Demon Logan heads off to meet the X-Men, and ends up walking straight into a big shiny metal hurdle. Meanwhile, the Devil shows off a lot, Spider-Man is rude to a total stranger, and the Silver Samurai probably should’ve brought stronger armour. It’s Wolverine Goes to Hell #3!

By Steve Morris


Writer: Jason Aaron
Artists: Renato Guedes, Jose Wilson Magalhaes, Oclair Albert
Colours: Matthew Wilson
Letters: Cory Petit
Published by Marvel Comics

Here’s a quick Wolverine update: he’s getting beaten up in Hell. Shocker, right? At this point he’s barely able to even fight back anymore, and the swarms of villains have been whittled down to the one core villain through Logan’s entire life: Sabretooth. They’re busy fighting each other like something out of a Ken Russell movie, shirtless and dirty and hey, this stuff has to be working for someone. Whilst Wolverine monologues about his life and newly-found death, Creed is busy slashing him up and punching him around.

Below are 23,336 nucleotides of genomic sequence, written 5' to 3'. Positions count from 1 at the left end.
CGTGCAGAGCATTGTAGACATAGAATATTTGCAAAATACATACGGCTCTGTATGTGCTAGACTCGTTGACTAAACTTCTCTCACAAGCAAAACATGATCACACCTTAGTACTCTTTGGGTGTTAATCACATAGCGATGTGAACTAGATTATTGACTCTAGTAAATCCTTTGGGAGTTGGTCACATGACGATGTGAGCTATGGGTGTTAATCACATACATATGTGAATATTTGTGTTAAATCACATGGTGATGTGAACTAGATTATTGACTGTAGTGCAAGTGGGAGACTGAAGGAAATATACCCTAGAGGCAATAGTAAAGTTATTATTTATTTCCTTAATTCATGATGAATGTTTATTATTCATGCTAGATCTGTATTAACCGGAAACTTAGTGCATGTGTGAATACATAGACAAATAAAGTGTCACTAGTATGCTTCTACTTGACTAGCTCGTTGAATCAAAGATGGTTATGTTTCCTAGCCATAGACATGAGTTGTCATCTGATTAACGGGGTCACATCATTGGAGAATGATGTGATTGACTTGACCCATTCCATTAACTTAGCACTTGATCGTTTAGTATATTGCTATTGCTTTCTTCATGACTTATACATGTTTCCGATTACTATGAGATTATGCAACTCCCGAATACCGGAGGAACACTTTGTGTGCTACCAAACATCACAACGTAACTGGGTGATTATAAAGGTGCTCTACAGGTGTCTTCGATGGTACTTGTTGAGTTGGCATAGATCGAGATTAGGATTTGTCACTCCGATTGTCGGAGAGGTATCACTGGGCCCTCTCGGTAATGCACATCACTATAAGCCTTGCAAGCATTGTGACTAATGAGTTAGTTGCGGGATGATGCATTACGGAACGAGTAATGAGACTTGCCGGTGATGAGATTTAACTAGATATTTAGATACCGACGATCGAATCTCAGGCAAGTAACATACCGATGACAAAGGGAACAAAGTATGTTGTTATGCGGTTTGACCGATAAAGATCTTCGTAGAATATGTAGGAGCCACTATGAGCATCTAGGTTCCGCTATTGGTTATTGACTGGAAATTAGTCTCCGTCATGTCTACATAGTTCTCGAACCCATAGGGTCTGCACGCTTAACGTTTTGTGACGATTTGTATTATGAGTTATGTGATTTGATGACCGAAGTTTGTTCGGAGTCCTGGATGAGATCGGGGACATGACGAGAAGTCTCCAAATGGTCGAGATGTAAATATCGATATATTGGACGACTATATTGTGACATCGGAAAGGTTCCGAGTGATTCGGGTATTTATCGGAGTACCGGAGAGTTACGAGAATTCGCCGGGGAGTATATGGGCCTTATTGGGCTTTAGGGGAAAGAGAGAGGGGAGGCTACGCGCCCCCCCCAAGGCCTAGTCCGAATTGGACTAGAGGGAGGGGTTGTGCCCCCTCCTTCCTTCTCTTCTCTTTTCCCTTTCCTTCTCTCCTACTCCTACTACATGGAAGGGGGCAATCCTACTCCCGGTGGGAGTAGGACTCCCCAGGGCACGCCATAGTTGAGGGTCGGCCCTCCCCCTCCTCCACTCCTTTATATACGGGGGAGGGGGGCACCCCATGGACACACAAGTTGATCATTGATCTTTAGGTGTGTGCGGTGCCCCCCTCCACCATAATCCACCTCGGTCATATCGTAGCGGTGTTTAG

Logan snaps out of it long enough to make fun of him, though, but before Creed can run back over for some more beating, the Purple Devil calls him back. Sabretooth, surprisingly enough, turns right back round and sits happily underneath the Devil’s hand, like a pet. It’s a much more effective demonstration of the Purple Devil’s power than anything the dude has said to this point. In the panel which sums up this entire storyline, he says “I’m going to train you to do that” to Wolverine, who replies “not likely”. Spoilers, Logan!


After a few more panels of gloating monologue from the Devil, which I won’t cover because it’s not that interesting and marks perhaps the fifth of sixth time we’ve had to hear this sort of thing from the character, we get back to some good stuff. Namely: the comic addresses the death of the Silver Samurai from two issues ago. Harada is dragged out in front of Wolverine, arrows still sticking out of him, so he can deliver a message to Logan.